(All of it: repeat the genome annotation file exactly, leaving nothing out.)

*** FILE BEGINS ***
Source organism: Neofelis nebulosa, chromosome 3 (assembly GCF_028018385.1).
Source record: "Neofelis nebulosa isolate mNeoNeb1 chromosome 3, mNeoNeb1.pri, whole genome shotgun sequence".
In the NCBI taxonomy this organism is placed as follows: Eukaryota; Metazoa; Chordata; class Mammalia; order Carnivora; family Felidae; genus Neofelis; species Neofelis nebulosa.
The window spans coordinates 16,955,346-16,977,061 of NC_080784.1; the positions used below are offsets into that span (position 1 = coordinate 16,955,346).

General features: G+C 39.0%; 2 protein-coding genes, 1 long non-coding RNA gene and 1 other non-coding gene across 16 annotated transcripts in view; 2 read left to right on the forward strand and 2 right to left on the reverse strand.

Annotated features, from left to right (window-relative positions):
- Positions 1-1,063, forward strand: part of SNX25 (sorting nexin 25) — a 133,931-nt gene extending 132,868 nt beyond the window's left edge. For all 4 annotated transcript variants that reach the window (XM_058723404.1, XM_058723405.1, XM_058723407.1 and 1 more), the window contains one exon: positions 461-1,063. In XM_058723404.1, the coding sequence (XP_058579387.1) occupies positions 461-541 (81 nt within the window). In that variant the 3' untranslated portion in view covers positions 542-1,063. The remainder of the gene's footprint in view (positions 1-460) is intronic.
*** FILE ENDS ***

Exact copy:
Source organism: Neofelis nebulosa, chromosome 3 (assembly GCF_028018385.1).
Source record: "Neofelis nebulosa isolate mNeoNeb1 chromosome 3, mNeoNeb1.pri, whole genome shotgun sequence".
In the NCBI taxonomy this organism is placed as follows: Eukaryota; Metazoa; Chordata; class Mammalia; order Carnivora; family Felidae; genus Neofelis; species Neofelis nebulosa.
The window spans coordinates 16,955,346-16,977,061 of NC_080784.1; the positions used below are offsets into that span (position 1 = coordinate 16,955,346).

General features: G+C 39.0%; 2 protein-coding genes, 1 long non-coding RNA gene and 1 other non-coding gene across 16 annotated transcripts in view; 2 read left to right on the forward strand and 2 right to left on the reverse strand.

Annotated features, from left to right (window-relative positions):
- Positions 1-1,063, forward strand: part of SNX25 (sorting nexin 25) — a 133,931-nt gene extending 132,868 nt beyond the window's left edge. For all 4 annotated transcript variants that reach the window (XM_058723404.1, XM_058723405.1, XM_058723407.1 and 1 more), the window contains one exon: positions 461-1,063. In XM_058723404.1, the coding sequence (XP_058579387.1) occupies positions 461-541 (81 nt within the window). In that variant the 3' untranslated portion in view covers positions 542-1,063. The remainder of the gene's footprint in view (positions 1-460) is intronic.